Mobile Units .............-........-....... -----. ... 50,000.00
Sub-Tropical Station .................------..--- ....- ---- .. 25,000.00
Range Cattle Station .......................... ---.. .---- 12,500.00
Weather Forecasting Service ............................. 20,000.00
Celery Investigations Laboratory ........................... ............ 15,000.00
Potato Investigations Laboratory .................. ......................... 12,000.00
Strawberry Investigations Laboratory ............................-.-.. 6,300.00
Vegetable Crops Laboratory ........... .................... 35,000.00
Gladioli Investigations ----------.................------. -- 5,000.00
Watermelon and Grape Investigations Laboratory .................... 18,500.00
Soil Survey-Statewide .......................- -...- ........ 5,000.00
Emergency Fund ...................... ..............-- 10,000.00
Less $25,000 deduction from Incidental Fund.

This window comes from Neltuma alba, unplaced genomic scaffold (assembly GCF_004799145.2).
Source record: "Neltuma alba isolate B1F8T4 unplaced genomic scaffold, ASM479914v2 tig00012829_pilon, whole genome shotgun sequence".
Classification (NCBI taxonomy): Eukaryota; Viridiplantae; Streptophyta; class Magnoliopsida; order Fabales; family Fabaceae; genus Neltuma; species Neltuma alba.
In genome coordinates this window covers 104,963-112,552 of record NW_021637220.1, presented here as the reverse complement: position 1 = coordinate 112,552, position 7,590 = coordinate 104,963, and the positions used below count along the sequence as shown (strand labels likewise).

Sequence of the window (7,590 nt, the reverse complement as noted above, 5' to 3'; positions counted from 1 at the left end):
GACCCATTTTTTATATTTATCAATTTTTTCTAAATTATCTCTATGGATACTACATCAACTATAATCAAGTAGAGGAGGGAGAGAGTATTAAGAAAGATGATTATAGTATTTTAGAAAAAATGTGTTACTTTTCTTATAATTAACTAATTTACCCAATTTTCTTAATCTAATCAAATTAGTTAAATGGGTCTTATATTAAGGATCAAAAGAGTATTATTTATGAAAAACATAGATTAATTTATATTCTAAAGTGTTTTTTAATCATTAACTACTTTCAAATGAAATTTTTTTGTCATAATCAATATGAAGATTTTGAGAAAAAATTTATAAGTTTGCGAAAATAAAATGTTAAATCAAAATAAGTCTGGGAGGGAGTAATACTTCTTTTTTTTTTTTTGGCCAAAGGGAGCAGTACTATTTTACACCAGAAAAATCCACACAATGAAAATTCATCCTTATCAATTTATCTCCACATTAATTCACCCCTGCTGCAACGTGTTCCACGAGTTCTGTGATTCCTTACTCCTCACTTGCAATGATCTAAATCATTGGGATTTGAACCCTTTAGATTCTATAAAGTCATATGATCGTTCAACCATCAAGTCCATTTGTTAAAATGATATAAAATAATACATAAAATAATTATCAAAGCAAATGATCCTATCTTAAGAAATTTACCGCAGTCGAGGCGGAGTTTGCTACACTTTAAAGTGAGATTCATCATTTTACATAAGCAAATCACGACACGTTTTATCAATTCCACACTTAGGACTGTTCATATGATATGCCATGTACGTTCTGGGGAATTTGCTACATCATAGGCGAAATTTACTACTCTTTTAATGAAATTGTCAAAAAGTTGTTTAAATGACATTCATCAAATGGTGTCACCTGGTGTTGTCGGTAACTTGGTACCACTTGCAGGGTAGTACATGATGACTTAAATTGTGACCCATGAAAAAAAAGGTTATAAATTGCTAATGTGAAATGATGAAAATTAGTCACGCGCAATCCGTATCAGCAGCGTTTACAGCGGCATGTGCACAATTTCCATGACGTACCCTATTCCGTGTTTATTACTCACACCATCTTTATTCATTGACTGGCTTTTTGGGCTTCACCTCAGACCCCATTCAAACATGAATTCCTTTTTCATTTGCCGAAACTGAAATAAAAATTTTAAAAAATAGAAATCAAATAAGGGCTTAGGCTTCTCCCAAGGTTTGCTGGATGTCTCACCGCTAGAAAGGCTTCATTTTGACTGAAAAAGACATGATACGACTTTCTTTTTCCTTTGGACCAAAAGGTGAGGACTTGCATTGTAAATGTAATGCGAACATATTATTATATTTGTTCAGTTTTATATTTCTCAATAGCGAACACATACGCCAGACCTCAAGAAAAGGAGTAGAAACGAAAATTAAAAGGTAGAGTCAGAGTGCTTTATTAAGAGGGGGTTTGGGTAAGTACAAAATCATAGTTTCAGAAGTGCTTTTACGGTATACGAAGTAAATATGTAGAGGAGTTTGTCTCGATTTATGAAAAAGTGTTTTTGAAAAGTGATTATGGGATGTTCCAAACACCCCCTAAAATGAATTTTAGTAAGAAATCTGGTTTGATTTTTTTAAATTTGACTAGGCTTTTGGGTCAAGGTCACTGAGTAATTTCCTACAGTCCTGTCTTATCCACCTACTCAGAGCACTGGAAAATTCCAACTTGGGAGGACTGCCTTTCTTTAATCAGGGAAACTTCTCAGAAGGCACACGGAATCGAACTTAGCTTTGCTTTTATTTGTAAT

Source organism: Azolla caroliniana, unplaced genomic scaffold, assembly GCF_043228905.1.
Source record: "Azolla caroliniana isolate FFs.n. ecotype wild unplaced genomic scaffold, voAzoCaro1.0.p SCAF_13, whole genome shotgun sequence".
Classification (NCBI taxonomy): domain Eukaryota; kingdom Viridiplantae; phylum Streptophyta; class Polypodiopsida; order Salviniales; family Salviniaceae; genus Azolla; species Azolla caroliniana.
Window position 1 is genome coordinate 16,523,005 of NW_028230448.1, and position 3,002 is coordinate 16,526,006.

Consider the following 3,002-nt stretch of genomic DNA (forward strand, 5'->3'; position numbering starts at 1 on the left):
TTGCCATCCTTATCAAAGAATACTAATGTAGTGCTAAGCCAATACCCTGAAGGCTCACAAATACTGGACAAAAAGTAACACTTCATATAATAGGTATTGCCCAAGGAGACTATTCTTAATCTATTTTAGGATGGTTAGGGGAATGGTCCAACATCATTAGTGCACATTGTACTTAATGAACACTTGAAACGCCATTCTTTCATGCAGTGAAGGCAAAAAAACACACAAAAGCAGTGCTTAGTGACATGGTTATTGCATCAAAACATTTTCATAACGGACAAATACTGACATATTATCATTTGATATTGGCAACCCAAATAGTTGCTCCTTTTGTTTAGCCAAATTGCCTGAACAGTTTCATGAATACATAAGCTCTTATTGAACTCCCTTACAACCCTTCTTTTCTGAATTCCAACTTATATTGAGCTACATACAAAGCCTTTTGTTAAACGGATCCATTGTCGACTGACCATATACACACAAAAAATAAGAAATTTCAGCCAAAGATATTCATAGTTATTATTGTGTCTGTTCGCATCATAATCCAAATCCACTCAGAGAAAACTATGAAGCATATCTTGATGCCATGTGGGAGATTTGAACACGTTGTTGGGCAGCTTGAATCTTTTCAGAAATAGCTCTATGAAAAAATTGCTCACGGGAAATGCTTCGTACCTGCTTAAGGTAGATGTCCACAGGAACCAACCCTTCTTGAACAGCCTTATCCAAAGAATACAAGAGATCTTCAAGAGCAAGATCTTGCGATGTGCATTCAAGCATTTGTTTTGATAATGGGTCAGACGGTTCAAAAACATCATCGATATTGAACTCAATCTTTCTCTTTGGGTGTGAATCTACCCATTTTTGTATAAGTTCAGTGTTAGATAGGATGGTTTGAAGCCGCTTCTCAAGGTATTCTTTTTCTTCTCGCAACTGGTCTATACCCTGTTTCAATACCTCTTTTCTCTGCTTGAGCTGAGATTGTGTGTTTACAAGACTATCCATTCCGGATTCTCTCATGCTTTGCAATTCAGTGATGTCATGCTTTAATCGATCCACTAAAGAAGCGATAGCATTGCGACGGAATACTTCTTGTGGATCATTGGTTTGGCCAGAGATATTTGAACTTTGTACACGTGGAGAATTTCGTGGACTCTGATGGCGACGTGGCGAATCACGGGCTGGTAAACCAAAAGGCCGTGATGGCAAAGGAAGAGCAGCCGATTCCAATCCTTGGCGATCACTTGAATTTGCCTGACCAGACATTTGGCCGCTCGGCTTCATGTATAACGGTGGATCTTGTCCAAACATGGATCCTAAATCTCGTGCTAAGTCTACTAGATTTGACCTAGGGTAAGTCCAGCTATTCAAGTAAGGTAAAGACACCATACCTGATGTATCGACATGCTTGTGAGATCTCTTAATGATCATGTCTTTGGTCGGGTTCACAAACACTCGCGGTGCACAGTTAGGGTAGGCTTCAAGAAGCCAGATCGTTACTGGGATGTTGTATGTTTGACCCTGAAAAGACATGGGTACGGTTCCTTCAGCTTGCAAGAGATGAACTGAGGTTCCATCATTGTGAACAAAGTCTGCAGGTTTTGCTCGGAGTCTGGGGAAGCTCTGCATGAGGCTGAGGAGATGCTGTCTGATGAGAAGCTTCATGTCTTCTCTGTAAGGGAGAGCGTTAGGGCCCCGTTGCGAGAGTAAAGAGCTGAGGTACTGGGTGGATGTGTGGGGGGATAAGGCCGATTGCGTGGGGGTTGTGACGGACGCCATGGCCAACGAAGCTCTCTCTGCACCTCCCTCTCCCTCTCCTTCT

Not all of the State appropriations listed above were available; some
funds were withheld wholly or in part. Not included above but available
for research in plant and animal nutrition was a grant by the General
Education Board of $25,000.

FEDERAL HATCH, ADAMS, PURNELL, AND BANKHEAD-JONES
FUNDS

Hatch Adams Purnell Bankhead-
Jones

Receipts
Receipts from the Treas-
ury of the United
States, as per appro-
priations for fiscal
year ended June 30,
1944 ...................... $15,000.00 $15,000.00 $60,000.00 $34,782.16
Expenditures
Personal services ............ $14,782.34 $14,805.40 $53,108.28 $25,341.17
Travel expense ........... 1,624.90 742.65
Transportation of things ..... 12.58 52.43
Communication service.... 35.31 ....... 5.30 .....
Heat, light, water, power,
gas, electricity .. .... 388.97 152.84
Other contractual
services ....................... .... 163.71 221.69
Supplies and materials.... 28.57 ............ 2,606.15 5,571.94
Equipment ........................ .......... ............ 1,496.68 2,194.71
Lands and structures